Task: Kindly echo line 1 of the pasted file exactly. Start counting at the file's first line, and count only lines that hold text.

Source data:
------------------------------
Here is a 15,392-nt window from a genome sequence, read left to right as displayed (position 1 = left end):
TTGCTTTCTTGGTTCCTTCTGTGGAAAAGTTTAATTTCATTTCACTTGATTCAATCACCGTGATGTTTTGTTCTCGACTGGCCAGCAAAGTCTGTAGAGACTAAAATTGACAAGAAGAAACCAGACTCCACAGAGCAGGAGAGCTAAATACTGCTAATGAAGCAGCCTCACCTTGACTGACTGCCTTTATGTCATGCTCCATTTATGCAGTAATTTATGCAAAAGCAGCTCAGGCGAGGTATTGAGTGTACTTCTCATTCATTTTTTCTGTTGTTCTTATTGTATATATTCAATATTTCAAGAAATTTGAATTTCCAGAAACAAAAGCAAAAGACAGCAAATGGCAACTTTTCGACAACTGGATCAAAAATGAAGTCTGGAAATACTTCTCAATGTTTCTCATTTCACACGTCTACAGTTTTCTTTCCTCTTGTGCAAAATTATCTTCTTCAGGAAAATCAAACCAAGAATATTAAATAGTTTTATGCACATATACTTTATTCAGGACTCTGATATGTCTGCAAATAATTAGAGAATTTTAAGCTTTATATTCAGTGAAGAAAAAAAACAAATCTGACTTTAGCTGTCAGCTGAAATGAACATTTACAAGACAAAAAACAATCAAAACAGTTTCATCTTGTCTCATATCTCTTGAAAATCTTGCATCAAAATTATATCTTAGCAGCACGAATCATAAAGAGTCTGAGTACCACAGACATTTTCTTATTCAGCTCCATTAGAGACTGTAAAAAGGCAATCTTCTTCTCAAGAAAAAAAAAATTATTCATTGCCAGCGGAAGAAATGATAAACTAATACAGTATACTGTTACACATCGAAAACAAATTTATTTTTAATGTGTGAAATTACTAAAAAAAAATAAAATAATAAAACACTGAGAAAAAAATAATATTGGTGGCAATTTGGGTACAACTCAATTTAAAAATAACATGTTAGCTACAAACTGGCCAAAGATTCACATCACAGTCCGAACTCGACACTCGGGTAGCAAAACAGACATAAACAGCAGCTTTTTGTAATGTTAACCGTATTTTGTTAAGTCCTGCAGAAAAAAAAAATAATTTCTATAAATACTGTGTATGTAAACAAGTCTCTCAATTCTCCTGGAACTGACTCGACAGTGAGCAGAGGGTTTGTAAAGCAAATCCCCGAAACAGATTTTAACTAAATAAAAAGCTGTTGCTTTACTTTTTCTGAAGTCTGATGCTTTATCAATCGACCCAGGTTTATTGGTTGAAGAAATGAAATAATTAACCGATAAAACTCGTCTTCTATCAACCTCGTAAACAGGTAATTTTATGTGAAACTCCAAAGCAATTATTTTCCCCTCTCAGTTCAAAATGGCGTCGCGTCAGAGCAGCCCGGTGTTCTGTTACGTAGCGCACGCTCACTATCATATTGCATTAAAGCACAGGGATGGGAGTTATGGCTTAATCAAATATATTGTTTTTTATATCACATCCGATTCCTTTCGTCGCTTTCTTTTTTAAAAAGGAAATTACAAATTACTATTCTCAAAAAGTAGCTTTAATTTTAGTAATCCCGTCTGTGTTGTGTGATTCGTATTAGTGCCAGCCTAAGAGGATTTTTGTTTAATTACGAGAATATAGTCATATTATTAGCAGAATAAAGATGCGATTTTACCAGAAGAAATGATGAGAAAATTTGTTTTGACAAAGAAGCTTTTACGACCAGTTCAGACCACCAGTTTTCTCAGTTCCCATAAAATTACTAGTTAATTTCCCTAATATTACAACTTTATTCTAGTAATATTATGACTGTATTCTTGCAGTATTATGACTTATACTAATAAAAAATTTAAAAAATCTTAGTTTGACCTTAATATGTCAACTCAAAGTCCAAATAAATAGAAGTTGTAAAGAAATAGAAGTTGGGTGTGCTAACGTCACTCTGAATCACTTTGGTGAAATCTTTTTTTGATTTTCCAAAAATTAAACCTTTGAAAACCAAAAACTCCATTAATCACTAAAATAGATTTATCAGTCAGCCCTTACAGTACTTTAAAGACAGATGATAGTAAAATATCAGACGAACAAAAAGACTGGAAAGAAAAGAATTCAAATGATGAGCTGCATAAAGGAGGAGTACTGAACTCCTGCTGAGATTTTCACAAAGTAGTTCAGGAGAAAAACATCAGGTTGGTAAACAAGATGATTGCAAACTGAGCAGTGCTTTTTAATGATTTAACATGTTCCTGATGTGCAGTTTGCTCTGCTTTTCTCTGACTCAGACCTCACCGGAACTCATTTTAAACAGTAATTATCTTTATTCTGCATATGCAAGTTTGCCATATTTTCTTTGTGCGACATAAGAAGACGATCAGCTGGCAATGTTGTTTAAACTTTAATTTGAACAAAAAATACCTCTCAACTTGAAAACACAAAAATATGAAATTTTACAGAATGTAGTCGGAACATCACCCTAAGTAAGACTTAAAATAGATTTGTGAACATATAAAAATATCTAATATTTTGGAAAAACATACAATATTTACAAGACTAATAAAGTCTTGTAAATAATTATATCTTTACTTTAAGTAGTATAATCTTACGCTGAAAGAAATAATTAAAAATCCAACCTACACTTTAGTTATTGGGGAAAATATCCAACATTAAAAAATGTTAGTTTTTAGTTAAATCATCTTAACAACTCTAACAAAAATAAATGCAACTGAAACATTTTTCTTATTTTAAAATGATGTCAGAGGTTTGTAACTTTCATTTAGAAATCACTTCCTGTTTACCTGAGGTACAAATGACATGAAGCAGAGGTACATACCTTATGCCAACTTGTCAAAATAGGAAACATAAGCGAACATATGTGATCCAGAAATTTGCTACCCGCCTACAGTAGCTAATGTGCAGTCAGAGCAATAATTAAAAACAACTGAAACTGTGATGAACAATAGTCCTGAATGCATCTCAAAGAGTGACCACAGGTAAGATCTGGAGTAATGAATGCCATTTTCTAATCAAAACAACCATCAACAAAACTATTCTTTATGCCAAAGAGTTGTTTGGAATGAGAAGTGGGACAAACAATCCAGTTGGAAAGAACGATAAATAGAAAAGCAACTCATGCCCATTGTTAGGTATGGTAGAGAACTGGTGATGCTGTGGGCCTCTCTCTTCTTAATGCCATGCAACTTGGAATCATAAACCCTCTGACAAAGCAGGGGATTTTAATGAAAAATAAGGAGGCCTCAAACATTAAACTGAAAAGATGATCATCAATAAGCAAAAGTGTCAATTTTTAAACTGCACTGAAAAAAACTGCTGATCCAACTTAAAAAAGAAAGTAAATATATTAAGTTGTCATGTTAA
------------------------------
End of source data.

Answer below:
Here is a 15,392-nt window from a genome sequence, read left to right as displayed (position 1 = left end):